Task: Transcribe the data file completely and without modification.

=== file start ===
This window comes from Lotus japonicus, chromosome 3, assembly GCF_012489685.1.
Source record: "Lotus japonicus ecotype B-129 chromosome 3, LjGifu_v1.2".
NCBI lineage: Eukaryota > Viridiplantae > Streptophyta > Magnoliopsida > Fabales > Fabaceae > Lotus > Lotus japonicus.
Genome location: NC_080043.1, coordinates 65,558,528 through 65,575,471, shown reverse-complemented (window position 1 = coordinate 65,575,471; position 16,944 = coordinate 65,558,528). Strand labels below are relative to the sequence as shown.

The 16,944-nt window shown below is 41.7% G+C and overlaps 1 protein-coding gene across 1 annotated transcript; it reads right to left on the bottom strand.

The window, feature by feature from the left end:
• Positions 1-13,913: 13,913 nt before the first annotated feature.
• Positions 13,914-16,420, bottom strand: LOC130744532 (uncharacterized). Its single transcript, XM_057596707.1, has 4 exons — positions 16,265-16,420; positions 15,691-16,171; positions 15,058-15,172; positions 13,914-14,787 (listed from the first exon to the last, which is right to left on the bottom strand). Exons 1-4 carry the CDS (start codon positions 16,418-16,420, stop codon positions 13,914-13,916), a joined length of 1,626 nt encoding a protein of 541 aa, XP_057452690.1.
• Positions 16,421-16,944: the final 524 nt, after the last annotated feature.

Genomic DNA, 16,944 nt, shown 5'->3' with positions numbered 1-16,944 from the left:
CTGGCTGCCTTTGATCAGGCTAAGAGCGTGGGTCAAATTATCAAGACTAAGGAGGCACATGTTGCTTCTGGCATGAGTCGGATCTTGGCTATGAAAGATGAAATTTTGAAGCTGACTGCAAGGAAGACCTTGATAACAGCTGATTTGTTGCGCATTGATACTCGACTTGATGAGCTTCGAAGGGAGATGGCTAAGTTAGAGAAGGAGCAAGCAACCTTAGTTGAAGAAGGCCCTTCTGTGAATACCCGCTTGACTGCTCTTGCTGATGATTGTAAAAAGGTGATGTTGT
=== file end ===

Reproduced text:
This window comes from Lotus japonicus, chromosome 3, assembly GCF_012489685.1.
Source record: "Lotus japonicus ecotype B-129 chromosome 3, LjGifu_v1.2".
NCBI lineage: Eukaryota > Viridiplantae > Streptophyta > Magnoliopsida > Fabales > Fabaceae > Lotus > Lotus japonicus.
Genome location: NC_080043.1, coordinates 65,558,528 through 65,575,471, shown reverse-complemented (window position 1 = coordinate 65,575,471; position 16,944 = coordinate 65,558,528). Strand labels below are relative to the sequence as shown.

The 16,944-nt window shown below is 41.7% G+C and overlaps 1 protein-coding gene across 1 annotated transcript; it reads right to left on the bottom strand.

The window, feature by feature from the left end:
• Positions 1-13,913: 13,913 nt before the first annotated feature.
• Positions 13,914-16,420, bottom strand: LOC130744532 (uncharacterized). Its single transcript, XM_057596707.1, has 4 exons — positions 16,265-16,420; positions 15,691-16,171; positions 15,058-15,172; positions 13,914-14,787 (listed from the first exon to the last, which is right to left on the bottom strand). Exons 1-4 carry the CDS (start codon positions 16,418-16,420, stop codon positions 13,914-13,916), a joined length of 1,626 nt encoding a protein of 541 aa, XP_057452690.1.
• Positions 16,421-16,944: the final 524 nt, after the last annotated feature.

Genomic DNA, 16,944 nt, shown 5'->3' with positions numbered 1-16,944 from the left:
CTGGCTGCCTTTGATCAGGCTAAGAGCGTGGGTCAAATTATCAAGACTAAGGAGGCACATGTTGCTTCTGGCATGAGTCGGATCTTGGCTATGAAAGATGAAATTTTGAAGCTGACTGCAAGGAAGACCTTGATAACAGCTGATTTGTTGCGCATTGATACTCGACTTGATGAGCTTCGAAGGGAGATGGCTAAGTTAGAGAAGGAGCAAGCAACCTTAGTTGAAGAAGGCCCTTCTGTGAATACCCGCTTGACTGCTCTTGCTGATGATTGTAAAAAGGTGATGTTGT